Time series variability blog

How do different aspects of the input metocean data affect Mermaid results?

There are a range of sources of variability when it comes to putting together a Mermaid analysis, and they can all affect the output statistics to various degrees.  It could be subtle changes such as weather thresholds, task durations or the level of suspendability; or more strategic changes such as vessel and port choice.  But that’s what Mermaid is designed for, for you to be able to tweak and optimise your operation to minimise the weather risk.

However, there are other aspects that may affect the results which are not operation related and that users may not have considered.  These are the duration of metocean data, the frequency of start date repeats and the time step of the metocean data.  The first two will directly influence the number of operation simulations and hence the amount of data that make up the output statistics and the third one will influence how well high frequency variability in the weather conditions is accounted for.

To consider the effect of these factors we have carried out a few tests. We have taken a single time series of high quality metocean data (hourly, 26-years) and run the same Mermaid analysis multiple times but with different time-step and start date specifications.  The different tests are summarised in the table below:


The operation modelled is a relatively straight forward one with nine tasks of varying thresholds, durations and suspendability, and all repeated at five sites of close proximity.  The total unweathered duration is just short of 11 days.  The task flow diagram is shown below:

Test 1: Impact of time series duration

The first test has consisted of running the above operation with 26, 18 and 10 years of data. The time series data is hourly, and there have been two start dates per month. We have used three different 10-year periods (1992-2001, 1999-2008 and 2007-2016) to see what impact this makes.

The figure below shows the duration Box and Whisker plot for the five different analyses, with the P50’s focused on in the embedded plot.


If we look at just the P50 durations there is actually little variation between the results, the main feature being the slightly higher values from the 10-year (1992-2001) data.  Across all P50 analyses, the biggest difference in a month is 2.5 days, however, between the 26-year and 18-year datasets the biggest difference is only 0.9 days.

There is more variability when looking at the longer durations that have the lower likelihoods of occurrence (top of the box (25th %ile) and the whisker (max)).  This variability occurs mostly in the autumn and winter months. For example, in November the P25 when using 26-years of data is 24 days. However, if we had used data from 2007-2016 only, then the P25 is 37 days.  For an 11-day operation, this is a difference of between 13 and 26 days’ downtime.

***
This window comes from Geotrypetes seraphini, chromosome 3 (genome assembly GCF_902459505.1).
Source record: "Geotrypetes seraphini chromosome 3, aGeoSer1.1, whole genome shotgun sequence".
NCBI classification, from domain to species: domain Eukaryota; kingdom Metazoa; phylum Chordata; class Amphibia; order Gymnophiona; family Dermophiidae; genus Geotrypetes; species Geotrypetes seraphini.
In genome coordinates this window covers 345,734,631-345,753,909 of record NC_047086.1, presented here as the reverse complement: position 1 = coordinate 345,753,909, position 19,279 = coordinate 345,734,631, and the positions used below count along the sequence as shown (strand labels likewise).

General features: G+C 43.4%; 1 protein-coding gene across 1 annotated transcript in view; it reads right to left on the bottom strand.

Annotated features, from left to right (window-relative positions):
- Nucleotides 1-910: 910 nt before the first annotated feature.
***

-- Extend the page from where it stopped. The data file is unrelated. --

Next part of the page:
However, the key characteristic that stands out is the variability between the results that come from the different 10-year datasets.  The results from 2007-2016 show a much bigger risk of longer operation lengths in November and December than any of the other simulations. For example, the December P25 is 37 days compared to 24 and 28 days if using the 1999-2008 or 1992-2001 data respectively.  Paradoxically, the reverse trend occurs in October, where the P25 based on 2007-2016 data is 19.5 days compared to 23 and 24 days from the other 10-year periods.

What these results highlight is the variability present in the annual and decadal cycles of the weather that impacts northwest Europe. The different 10-year periods clearly have different features with some having stormier seasons than others and so produce noticeably differing statistics. With only 10-years to sample from, it only takes one or two unusual years to skew the results.

Whilst the P50 statistics are relatively consistent, this all adds to the evidence that you want to be using as long a dataset as possible when running Mermaid simulations.


Test 2: The impact of the time series time step

The second aspect of a time series that we have looked at is the time-step of the data. The concern with using data with large time-steps is that you will have a much smoother profile of wind and wave data, and may not be capturing the higher frequency events that could be breaching your operational thresholds.  If you have tasks that are only 15-30 minutes long, and you are interpolating a 6-hour dataset down to 15 minutes, you are introducing some significant assumptions about the data and will possibly not be simulating your operation against realistic conditions.